Curriculum

Residents in skills lab.

Skills lab.

Our curriculum will help you fully develop your clinical care abilities, research expertise, professionalism, leadership skills and knowledge about the full spectrum of conditions you will encounter as a specialist in surgery.

First Year

First-year trainees rotate through Buffalo General Medical Center, Gates Vascular Institute, Millard Fillmore Suburban Hospital, the Veterans Administration Medical Center, the Erie County Medical Center and the Women's and Childrens' Hospital. Each resident functions as a member of the surgical care team.

The PGY1 residents are responsible for patient care on the floors, although it is also a busy operative year, with residents typically doing 100-150 cases.

Responsibilities include evaluation and planning for treatment of patients, attendance at rounds, clinics and conferences and operating experience.

The PGY1 year exposes the resident to experiences in General, Vascular, Transplant and Pediatric Surgery and Trauma.

Residents in lecture hall.

Second Year

The second year of the program has an integrated curriculum that includes General Surgery, ICU/Critical Care, Vascular/Endovascular Surgery and Head & Neck Surgery. The second-year resident achieves an increasing amount of clinical independence.

Research opportunities following the PGY-2 year are available to residents. These positions will be selected on a competitive basis. Residents may be allowed to spend 1-2 years in a laboratory setting.

Third Year

The PGY-3 year transitions to the senior program and is a critical year in the program - PGY3 residents are challenged with making the transition to supervisor and team leader.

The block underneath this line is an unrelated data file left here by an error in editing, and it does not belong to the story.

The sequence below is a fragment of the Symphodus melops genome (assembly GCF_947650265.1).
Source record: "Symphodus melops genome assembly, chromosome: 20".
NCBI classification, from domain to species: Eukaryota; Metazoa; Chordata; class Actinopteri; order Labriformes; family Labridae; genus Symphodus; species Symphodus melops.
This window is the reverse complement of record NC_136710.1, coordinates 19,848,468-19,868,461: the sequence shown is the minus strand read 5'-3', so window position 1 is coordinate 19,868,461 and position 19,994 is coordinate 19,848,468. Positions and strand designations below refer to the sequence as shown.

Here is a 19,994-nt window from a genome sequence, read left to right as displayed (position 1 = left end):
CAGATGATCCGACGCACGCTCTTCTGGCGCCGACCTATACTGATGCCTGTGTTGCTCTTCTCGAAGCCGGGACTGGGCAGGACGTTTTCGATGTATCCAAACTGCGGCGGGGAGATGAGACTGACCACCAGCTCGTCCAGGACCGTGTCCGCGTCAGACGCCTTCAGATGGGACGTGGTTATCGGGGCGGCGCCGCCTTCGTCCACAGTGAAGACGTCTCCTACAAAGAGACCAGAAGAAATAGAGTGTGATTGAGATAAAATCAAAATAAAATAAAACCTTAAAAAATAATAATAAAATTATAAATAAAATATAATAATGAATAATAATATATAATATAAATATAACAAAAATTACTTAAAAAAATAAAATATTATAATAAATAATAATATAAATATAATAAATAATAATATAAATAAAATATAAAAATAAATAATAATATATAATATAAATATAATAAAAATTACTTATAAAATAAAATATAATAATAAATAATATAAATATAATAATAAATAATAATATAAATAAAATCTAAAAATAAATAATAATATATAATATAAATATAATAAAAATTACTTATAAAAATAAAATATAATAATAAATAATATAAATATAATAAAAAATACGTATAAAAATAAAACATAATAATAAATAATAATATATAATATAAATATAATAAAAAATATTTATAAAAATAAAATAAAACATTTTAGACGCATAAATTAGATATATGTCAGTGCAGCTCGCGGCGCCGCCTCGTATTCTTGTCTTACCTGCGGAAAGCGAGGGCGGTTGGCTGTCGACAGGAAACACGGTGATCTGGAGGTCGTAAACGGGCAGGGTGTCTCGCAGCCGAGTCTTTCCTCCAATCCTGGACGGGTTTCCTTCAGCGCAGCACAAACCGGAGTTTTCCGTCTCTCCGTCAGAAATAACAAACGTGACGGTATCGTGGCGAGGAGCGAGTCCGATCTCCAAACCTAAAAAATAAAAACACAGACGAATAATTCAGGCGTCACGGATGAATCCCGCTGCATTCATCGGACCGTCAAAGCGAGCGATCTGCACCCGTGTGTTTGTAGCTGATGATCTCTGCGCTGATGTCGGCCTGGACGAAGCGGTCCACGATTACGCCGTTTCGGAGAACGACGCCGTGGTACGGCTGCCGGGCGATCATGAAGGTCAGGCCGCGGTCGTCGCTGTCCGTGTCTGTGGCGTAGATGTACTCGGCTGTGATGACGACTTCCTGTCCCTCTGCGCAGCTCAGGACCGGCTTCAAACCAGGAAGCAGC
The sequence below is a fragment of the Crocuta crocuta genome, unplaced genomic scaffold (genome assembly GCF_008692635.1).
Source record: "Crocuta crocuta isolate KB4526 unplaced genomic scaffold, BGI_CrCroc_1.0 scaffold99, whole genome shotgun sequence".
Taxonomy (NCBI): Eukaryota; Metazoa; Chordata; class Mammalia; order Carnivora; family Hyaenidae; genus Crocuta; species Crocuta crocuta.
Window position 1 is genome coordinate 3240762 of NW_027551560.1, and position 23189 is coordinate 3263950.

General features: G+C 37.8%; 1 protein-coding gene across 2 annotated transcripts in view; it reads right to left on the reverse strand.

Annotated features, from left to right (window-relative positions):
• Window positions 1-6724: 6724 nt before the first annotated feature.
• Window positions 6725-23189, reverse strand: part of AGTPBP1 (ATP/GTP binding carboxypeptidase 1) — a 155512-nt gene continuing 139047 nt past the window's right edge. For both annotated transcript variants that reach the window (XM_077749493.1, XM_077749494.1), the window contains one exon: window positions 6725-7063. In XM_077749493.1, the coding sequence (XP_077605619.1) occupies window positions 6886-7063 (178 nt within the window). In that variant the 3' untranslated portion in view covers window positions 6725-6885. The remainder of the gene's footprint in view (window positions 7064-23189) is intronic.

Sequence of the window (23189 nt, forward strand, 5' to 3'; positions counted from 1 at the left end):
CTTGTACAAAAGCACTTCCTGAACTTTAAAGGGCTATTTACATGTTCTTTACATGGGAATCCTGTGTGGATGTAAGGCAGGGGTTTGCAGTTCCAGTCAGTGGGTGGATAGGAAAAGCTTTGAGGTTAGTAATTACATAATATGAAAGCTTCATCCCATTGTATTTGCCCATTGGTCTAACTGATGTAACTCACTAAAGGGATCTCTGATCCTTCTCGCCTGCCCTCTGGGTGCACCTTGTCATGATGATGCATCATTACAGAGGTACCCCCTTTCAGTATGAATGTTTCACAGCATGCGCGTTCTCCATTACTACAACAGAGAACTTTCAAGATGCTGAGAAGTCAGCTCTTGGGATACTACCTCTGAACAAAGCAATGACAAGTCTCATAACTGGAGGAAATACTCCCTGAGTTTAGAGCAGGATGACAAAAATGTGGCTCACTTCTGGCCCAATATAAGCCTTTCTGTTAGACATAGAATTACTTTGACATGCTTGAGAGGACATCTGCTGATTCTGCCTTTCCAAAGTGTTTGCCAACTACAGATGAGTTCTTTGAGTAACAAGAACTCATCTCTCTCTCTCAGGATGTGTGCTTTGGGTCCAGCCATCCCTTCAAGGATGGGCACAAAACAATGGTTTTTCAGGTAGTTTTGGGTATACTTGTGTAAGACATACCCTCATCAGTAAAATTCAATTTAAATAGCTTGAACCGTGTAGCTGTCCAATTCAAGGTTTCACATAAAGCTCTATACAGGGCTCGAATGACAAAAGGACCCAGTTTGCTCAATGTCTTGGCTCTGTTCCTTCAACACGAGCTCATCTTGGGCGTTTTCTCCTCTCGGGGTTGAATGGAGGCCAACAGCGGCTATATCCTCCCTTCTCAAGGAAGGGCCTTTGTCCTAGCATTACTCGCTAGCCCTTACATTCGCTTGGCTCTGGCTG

In this year, the experience is broadened. The schedule includes experiences in Pediatric Surgery, Soft Tissue Melanoma, Breast Surgery, Burn and Trauma. The resident cares for more complicated patients and achieves increasing amounts of clinical independence.

Fourth Year

Fourth year assignments include General, Vascular/Endovascular and Thoracic Surgery. The resident achieves increasing amounts of clinical independence. The assignments are designed to provide the clinical experiences needed to become a Chief Resident.

Fifth Year

The fifth year is designed to provide increasing senior-level experience. Chief Residents are expected to fine-tune their decision making judgments as well as their operative technique on major elective procedures with emphasis on complex gastroenterologic, endocrine, and trauma cases.

The Chief Resident runs the service, prepares and presents at conferences and Grand Rounds and teachers junior residents and medical students.

This final year completes the comprehensive training as required by the American Board of Surgery.

Research Year

Residents who are interested in a dedicated research experience are encouraged to spend 1-2 years in a basic science or clinical research program. Each residents salary is supported by the program. Residents usually enter the lab after completing their PGY2 year. Participation in the research is voluntary.

At the time of graduation, most residents pursue a fellowship, but those interested in a career in general surgery are comfortable, confident and competent in their ability to directly enter surgical practice.